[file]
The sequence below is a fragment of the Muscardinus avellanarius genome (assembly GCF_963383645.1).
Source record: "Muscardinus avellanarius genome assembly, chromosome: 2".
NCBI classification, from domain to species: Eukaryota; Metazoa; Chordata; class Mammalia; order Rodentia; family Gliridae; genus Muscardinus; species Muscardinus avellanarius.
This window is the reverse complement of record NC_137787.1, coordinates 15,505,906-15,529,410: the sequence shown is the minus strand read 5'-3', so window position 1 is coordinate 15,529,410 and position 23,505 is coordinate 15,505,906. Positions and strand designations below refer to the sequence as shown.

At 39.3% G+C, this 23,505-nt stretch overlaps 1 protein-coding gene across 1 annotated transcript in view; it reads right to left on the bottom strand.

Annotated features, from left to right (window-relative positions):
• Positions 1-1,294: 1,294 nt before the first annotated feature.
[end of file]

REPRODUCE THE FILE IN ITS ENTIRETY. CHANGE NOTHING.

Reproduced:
The sequence below is a fragment of the Muscardinus avellanarius genome (assembly GCF_963383645.1).
Source record: "Muscardinus avellanarius genome assembly, chromosome: 2".
NCBI classification, from domain to species: Eukaryota; Metazoa; Chordata; class Mammalia; order Rodentia; family Gliridae; genus Muscardinus; species Muscardinus avellanarius.
This window is the reverse complement of record NC_137787.1, coordinates 15,505,906-15,529,410: the sequence shown is the minus strand read 5'-3', so window position 1 is coordinate 15,529,410 and position 23,505 is coordinate 15,505,906. Positions and strand designations below refer to the sequence as shown.

At 39.3% G+C, this 23,505-nt stretch overlaps 1 protein-coding gene across 1 annotated transcript in view; it reads right to left on the bottom strand.

Annotated features, from left to right (window-relative positions):
• Positions 1-1,294: 1,294 nt before the first annotated feature.